For the most part, punk rock left the streets a lifetime ago. Much like our parents, it headed past the gritty city limits and into the comforts of slow-winding identical tract homes, manicured lawns, and the gentle ease of modern suburbia. This is not a knock on punk rock—which, along with hiphop, still fills their role as the most essential visages of youth culture—just an acceptance that its smoke and mirrors façade can cloak even the most ambitious set of liberty spikes, and its true popularity rests beyond any city's outskirts.
Broadway Calls might be linked to Portland—the de facto kings of the local pop-punk circuit—but their home is not above Satyricon, the sidewalk outside Another State of Mind, or any other swath of coarse urban landscape. The band calls Rainier home, down the long winding road west on Highway 30, splitting time there and in their cross-river companion cities, Longview and Kelso, Washington. Longview holds the title of cosmopolitan hub, the lone punk destination where an occasional show at the Legion Hall would break the small town monotony. When that didn't work, as Broadway Calls frontman Ty Vaughn explains it, "Whenever we could get our parents to drive us to Portland for a big punk show, we would."
The band's pedigree mirrors the rationale behind the "punk rock summer camp" of the Warped Tour, often forgoing large cities in exchange for setting up operations closer to suburbia, appropriately surrounded by a youthful demographic just as likely to arrive by mom's Astro Van as any other means of transportation. The Warped Tour had an impact on Broadway Calls—Vaughn, drummer Josh Baird, and bassist Matt Koenig—both as wide-eyed youthful punk kids, and later as a band cutting its teeth on the circuit of playing to a field of their disinterested punk rock peers.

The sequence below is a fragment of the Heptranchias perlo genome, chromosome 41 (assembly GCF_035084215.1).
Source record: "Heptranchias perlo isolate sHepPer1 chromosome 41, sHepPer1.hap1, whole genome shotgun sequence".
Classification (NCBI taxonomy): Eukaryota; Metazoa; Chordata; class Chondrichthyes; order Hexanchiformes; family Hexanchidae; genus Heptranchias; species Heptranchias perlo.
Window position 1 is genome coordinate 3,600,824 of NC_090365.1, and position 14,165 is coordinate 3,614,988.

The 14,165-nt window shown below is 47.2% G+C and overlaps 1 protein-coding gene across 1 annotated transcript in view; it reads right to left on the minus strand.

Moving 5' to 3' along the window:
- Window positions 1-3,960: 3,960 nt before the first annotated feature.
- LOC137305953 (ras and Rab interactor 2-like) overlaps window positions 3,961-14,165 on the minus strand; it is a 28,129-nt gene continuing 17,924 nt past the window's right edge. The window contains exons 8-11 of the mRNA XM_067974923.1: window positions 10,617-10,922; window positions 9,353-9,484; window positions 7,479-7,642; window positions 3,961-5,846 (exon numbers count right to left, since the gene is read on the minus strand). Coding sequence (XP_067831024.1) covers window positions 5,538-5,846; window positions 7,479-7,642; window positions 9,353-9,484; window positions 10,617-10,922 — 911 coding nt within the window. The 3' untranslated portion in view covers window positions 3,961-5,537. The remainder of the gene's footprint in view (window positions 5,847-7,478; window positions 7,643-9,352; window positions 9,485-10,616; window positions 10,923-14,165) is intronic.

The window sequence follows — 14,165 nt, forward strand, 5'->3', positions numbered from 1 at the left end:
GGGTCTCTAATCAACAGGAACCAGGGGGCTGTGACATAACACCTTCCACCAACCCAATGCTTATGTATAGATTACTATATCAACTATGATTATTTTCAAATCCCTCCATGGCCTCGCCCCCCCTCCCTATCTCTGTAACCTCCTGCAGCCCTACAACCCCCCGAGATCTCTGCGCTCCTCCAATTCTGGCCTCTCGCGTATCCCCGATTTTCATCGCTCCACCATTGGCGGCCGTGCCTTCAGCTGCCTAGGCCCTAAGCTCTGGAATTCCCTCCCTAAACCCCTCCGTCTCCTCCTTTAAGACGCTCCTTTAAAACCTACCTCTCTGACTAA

"We were on a really good stage, but it was almost too good for us," Vaughn explains while talking about last year's multi-month trek as part of the annual festival. Fearing the disjointment that comes with opening for acts of a much larger scale—the band, at the time, was on Billie Joe Armstrong's Adeline Records, but were light years away from the gilded status of Green Day—Broadway Calls would work the lines, chatting up concertgoers before they entered the facilities. Armed with an iPod loaded with their music—welcome to the new era of street team marketing—the trio did their best to tear down the wall between musician and fan.
"We just tried to talk to kids," Vaughn recalls. "There is a huge disconnect because they'll see the bands they love from 100 yards away. But we're used to basement shows and playing to our peers."
This hands-on approach caught the attention of SideOneDummy (Flogging Molly, the Gaslight Anthem), the label behind the band's new full-length, Good Views, Bad News. The album is a heroic slice of anthem-heavy punk rock that stands tall in the shadow once cast by the Descendents, a fitting tribute seeing how their drummer (and best songwriter) Bill Stevenson sat behind the console for its recording. "He's some sort of weird musical genius," explains Vaughn, still in awe from working with the band's longtime idol.
Broadway Calls might not want to be saddled with the distinction of being Portland's punk saviors—or even a Portland band—but their output is prolific, their followers fiercely loyal, and whether it be a basement or a festival tour, they will keep singing for the kids outside the city.